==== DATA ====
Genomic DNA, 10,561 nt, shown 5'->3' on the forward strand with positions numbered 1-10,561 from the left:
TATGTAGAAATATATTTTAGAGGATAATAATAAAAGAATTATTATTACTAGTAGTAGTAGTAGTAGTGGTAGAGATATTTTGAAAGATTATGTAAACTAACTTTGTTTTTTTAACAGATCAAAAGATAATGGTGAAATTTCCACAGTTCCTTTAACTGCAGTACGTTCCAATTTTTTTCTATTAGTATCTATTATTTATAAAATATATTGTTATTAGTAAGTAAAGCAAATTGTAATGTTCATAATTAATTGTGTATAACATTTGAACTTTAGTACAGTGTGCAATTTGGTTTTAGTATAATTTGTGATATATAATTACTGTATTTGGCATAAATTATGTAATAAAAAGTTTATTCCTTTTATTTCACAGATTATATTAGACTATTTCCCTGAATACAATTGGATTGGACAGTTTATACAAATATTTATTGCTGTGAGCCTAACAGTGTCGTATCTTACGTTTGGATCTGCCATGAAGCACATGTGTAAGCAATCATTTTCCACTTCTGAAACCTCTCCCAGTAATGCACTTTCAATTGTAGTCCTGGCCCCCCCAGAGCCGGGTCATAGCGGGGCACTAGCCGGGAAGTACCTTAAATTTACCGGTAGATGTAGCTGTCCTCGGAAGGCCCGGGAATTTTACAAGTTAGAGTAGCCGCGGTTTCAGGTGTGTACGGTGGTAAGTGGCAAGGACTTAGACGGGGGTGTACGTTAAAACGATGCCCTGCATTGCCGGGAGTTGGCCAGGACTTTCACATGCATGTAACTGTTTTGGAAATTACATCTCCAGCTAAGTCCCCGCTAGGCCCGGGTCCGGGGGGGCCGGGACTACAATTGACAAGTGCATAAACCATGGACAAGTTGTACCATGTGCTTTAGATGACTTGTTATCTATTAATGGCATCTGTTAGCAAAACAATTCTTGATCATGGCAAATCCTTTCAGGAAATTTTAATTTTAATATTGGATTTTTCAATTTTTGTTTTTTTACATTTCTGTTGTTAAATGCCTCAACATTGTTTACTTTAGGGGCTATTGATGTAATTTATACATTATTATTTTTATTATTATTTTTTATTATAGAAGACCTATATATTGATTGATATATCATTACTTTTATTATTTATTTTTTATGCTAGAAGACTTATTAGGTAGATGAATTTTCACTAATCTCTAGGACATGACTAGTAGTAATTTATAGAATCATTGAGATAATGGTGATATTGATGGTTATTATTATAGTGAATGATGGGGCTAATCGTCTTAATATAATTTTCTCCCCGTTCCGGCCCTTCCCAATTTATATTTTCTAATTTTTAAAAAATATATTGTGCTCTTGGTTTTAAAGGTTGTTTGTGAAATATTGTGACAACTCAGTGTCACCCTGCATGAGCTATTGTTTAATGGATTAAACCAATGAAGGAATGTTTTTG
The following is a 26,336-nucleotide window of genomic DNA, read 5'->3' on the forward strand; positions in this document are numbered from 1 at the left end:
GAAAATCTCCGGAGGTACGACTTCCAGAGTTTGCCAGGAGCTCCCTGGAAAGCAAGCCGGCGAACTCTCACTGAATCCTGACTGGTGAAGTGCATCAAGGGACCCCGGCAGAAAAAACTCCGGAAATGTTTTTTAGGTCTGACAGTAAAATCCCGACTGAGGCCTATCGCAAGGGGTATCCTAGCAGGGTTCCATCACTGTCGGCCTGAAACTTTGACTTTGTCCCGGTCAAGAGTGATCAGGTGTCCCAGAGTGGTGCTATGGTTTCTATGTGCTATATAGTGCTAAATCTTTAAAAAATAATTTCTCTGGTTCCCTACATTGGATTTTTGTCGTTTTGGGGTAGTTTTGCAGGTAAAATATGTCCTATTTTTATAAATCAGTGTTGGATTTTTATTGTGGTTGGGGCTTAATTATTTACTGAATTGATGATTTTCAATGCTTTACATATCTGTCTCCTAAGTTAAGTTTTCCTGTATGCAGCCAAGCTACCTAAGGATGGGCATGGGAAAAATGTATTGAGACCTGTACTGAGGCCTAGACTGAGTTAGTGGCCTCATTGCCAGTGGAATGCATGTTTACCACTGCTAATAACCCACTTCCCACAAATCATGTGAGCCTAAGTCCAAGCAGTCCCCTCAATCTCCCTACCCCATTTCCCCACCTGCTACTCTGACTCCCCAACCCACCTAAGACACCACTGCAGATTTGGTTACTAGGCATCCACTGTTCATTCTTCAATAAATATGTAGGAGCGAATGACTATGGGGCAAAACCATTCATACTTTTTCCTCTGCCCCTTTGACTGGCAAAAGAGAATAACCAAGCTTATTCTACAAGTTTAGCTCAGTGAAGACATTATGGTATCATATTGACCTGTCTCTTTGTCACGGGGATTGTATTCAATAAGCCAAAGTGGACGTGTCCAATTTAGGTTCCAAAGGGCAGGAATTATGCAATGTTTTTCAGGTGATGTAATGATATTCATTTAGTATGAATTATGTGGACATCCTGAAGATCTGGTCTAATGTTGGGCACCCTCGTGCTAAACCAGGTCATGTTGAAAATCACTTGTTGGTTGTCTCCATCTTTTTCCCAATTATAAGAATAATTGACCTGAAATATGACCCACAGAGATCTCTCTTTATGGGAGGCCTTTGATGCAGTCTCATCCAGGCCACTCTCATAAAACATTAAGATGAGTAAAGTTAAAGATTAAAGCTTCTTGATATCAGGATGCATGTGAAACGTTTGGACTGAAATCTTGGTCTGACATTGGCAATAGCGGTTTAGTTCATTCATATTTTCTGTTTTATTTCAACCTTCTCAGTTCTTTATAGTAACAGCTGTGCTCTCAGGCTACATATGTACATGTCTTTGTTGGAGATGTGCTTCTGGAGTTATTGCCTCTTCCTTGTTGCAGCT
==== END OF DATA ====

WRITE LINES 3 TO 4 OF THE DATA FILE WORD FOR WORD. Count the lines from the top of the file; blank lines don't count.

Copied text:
The following is a 26,336-nucleotide window of genomic DNA, read 5'->3' on the forward strand; positions in this document are numbered from 1 at the left end:
GAAAATCTCCGGAGGTACGACTTCCAGAGTTTGCCAGGAGCTCCCTGGAAAGCAAGCCGGCGAACTCTCACTGAATCCTGACTGGTGAAGTGCATCAAGGGACCCCGGCAGAAAAAACTCCGGAAATGTTTTTTAGGTCTGACAGTAAAATCCCGACTGAGGCCTATCGCAAGGGGTATCCTAGCAGGGTTCCATCACTGTCGGCCTGAAACTTTGACTTTGTCCCGGTCAAGAGTGATCAGGTGTCCCAGAGTGGTGCTATGGTTTCTATGTGCTATATAGTGCTAAATCTTTAAAAAATAATTTCTCTGGTTCCCTACATTGGATTTTTGTCGTTTTGGGGTAGTTTTGCAGGTAAAATATGTCCTATTTTTATAAATCAGTGTTGGATTTTTATTGTGGTTGGGGCTTAATTATTTACTGAATTGATGATTTTCAATGCTTTACATATCTGTCTCCTAAGTTAAGTTTTCCTGTATGCAGCCAAGCTACCTAAGGATGGGCATGGGAAAAATGTATTGAGACCTGTACTGAGGCCTAGACTGAGTTAGTGGCCTCATTGCCAGTGGAATGCATGTTTACCACTGCTAATAACCCACTTCCCACAAATCATGTGAGCCTAAGTCCAAGCAGTCCCCTCAATCTCCCTACCCCATTTCCCCACCTGCTACTCTGACTCCCCAACCCACCTAAGACACCACTGCAGATTTGGTTACTAGGCATCCACTGTTCATTCTTCAATAAATATGTAGGAGCGAATGACTATGGGGCAAAACCATTCATACTTTTTCCTCTGCCCCTTTGACTGGCAAAAGAGAATAACCAAGCTTATTCTACAAGTTTAGCTCAGTGAAGACATTATGGTATCATATTGACCTGTCTCTTTGTCACGGGGATTGTATTCAATAAGCCAAAGTGGACGTGTCCAATTTAGGTTCCAAAGGGCAGGAATTATGCAATGTTTTTCAGGTGATGTAATGATATTCATTTAGTATGAATTATGTGGACATCCTGAAGATCTGGTCTAATGTTGGGCACCCTCGTGCTAAACCAGGTCATGTTGAAAATCACTTGTTGGTTGTCTCCATCTTTTTCCCAATTATAAGAATAATTGACCTGAAATATGACCCACAGAGATCTCTCTTTATGGGAGGCCTTTGATGCAGTCTCATCCAGGCCACTCTCATAAAACATTAAGATGAGTAAAGTTAAAGATTAAAGCTTCTTGATATCAGGATGCATGTGAAACGTTTGGACTGAAATCTTGGTCTGACATTGGCAATAGCGGTTTAGTTCATTCATATTTTCTGTTTTATTTCAACCTTCTCAGTTCTTTATAGTAACAGCTGTGCTCTCAGGCTACATATGTACATGTCTTTGTTGGAGATGTGCTTCTGGAGTTATTGCCTCTTCCTTGTTGCAGCT